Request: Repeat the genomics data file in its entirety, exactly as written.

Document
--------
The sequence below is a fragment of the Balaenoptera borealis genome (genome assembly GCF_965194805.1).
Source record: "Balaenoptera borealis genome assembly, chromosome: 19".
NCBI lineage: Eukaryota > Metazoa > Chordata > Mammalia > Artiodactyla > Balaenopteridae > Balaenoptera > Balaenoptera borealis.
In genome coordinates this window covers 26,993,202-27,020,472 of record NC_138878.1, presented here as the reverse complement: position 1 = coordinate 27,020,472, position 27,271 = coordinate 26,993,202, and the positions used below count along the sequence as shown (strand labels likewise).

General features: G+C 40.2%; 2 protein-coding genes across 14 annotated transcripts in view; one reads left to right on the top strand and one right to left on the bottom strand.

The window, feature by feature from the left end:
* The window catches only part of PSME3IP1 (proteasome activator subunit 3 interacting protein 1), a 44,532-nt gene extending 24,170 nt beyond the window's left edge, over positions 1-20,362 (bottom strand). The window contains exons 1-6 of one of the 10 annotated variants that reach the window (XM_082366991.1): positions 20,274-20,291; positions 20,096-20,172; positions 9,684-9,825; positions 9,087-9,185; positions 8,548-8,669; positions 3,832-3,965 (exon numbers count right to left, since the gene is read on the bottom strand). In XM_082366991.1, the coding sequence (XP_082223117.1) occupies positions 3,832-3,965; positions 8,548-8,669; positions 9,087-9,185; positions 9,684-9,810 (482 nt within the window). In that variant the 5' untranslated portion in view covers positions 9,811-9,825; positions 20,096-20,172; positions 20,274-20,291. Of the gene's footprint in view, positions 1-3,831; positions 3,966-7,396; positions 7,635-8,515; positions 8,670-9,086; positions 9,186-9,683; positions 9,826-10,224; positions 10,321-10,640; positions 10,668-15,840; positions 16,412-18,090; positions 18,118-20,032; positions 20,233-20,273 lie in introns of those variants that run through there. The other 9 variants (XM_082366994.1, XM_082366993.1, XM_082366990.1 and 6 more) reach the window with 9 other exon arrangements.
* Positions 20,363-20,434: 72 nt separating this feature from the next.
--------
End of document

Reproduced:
The sequence below is a fragment of the Balaenoptera borealis genome (genome assembly GCF_965194805.1).
Source record: "Balaenoptera borealis genome assembly, chromosome: 19".
NCBI lineage: Eukaryota > Metazoa > Chordata > Mammalia > Artiodactyla > Balaenopteridae > Balaenoptera > Balaenoptera borealis.
In genome coordinates this window covers 26,993,202-27,020,472 of record NC_138878.1, presented here as the reverse complement: position 1 = coordinate 27,020,472, position 27,271 = coordinate 26,993,202, and the positions used below count along the sequence as shown (strand labels likewise).

General features: G+C 40.2%; 2 protein-coding genes across 14 annotated transcripts in view; one reads left to right on the top strand and one right to left on the bottom strand.

The window, feature by feature from the left end:
* The window catches only part of PSME3IP1 (proteasome activator subunit 3 interacting protein 1), a 44,532-nt gene extending 24,170 nt beyond the window's left edge, over positions 1-20,362 (bottom strand). The window contains exons 1-6 of one of the 10 annotated variants that reach the window (XM_082366991.1): positions 20,274-20,291; positions 20,096-20,172; positions 9,684-9,825; positions 9,087-9,185; positions 8,548-8,669; positions 3,832-3,965 (exon numbers count right to left, since the gene is read on the bottom strand). In XM_082366991.1, the coding sequence (XP_082223117.1) occupies positions 3,832-3,965; positions 8,548-8,669; positions 9,087-9,185; positions 9,684-9,810 (482 nt within the window). In that variant the 5' untranslated portion in view covers positions 9,811-9,825; positions 20,096-20,172; positions 20,274-20,291. Of the gene's footprint in view, positions 1-3,831; positions 3,966-7,396; positions 7,635-8,515; positions 8,670-9,086; positions 9,186-9,683; positions 9,826-10,224; positions 10,321-10,640; positions 10,668-15,840; positions 16,412-18,090; positions 18,118-20,032; positions 20,233-20,273 lie in introns of those variants that run through there. The other 9 variants (XM_082366994.1, XM_082366993.1, XM_082366990.1 and 6 more) reach the window with 9 other exon arrangements.
* Positions 20,363-20,434: 72 nt separating this feature from the next.